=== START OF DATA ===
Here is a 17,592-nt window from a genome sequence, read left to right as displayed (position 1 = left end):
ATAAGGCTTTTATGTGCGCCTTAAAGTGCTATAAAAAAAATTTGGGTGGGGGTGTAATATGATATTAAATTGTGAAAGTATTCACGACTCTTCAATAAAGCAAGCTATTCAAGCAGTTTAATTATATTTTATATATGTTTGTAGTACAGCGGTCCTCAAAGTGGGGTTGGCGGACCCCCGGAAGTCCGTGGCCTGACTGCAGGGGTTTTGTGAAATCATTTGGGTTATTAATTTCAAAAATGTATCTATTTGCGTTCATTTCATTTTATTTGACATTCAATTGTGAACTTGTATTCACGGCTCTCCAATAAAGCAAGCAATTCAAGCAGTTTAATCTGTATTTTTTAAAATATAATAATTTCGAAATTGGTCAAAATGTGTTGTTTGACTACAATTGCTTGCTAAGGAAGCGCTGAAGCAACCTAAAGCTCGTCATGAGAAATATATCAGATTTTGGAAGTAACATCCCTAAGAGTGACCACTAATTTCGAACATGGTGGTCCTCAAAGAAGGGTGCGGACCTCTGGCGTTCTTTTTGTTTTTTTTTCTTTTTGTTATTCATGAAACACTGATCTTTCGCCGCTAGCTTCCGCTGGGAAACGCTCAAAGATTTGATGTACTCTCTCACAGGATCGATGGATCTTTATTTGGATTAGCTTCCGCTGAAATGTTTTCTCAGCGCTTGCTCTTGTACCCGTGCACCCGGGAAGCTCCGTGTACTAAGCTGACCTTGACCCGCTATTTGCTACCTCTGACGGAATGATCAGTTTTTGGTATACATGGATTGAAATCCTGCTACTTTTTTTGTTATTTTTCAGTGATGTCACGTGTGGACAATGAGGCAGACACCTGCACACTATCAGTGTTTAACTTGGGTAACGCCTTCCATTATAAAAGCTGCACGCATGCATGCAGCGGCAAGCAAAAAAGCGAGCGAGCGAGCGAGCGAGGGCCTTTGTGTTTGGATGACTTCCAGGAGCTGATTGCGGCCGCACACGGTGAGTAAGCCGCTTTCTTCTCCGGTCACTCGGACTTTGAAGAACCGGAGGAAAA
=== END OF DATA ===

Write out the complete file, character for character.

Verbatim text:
Here is a 17,592-nt window from a genome sequence, read left to right as displayed (position 1 = left end):
ATAAGGCTTTTATGTGCGCCTTAAAGTGCTATAAAAAAAATTTGGGTGGGGGTGTAATATGATATTAAATTGTGAAAGTATTCACGACTCTTCAATAAAGCAAGCTATTCAAGCAGTTTAATTATATTTTATATATGTTTGTAGTACAGCGGTCCTCAAAGTGGGGTTGGCGGACCCCCGGAAGTCCGTGGCCTGACTGCAGGGGTTTTGTGAAATCATTTGGGTTATTAATTTCAAAAATGTATCTATTTGCGTTCATTTCATTTTATTTGACATTCAATTGTGAACTTGTATTCACGGCTCTCCAATAAAGCAAGCAATTCAAGCAGTTTAATCTGTATTTTTTAAAATATAATAATTTCGAAATTGGTCAAAATGTGTTGTTTGACTACAATTGCTTGCTAAGGAAGCGCTGAAGCAACCTAAAGCTCGTCATGAGAAATATATCAGATTTTGGAAGTAACATCCCTAAGAGTGACCACTAATTTCGAACATGGTGGTCCTCAAAGAAGGGTGCGGACCTCTGGCGTTCTTTTTGTTTTTTTTTCTTTTTGTTATTCATGAAACACTGATCTTTCGCCGCTAGCTTCCGCTGGGAAACGCTCAAAGATTTGATGTACTCTCTCACAGGATCGATGGATCTTTATTTGGATTAGCTTCCGCTGAAATGTTTTCTCAGCGCTTGCTCTTGTACCCGTGCACCCGGGAAGCTCCGTGTACTAAGCTGACCTTGACCCGCTATTTGCTACCTCTGACGGAATGATCAGTTTTTGGTATACATGGATTGAAATCCTGCTACTTTTTTTGTTATTTTTCAGTGATGTCACGTGTGGACAATGAGGCAGACACCTGCACACTATCAGTGTTTAACTTGGGTAACGCCTTCCATTATAAAAGCTGCACGCATGCATGCAGCGGCAAGCAAAAAAGCGAGCGAGCGAGCGAGCGAGGGCCTTTGTGTTTGGATGACTTCCAGGAGCTGATTGCGGCCGCACACGGTGAGTAAGCCGCTTTCTTCTCCGGTCACTCGGACTTTGAAGAACCGGAGGAAAA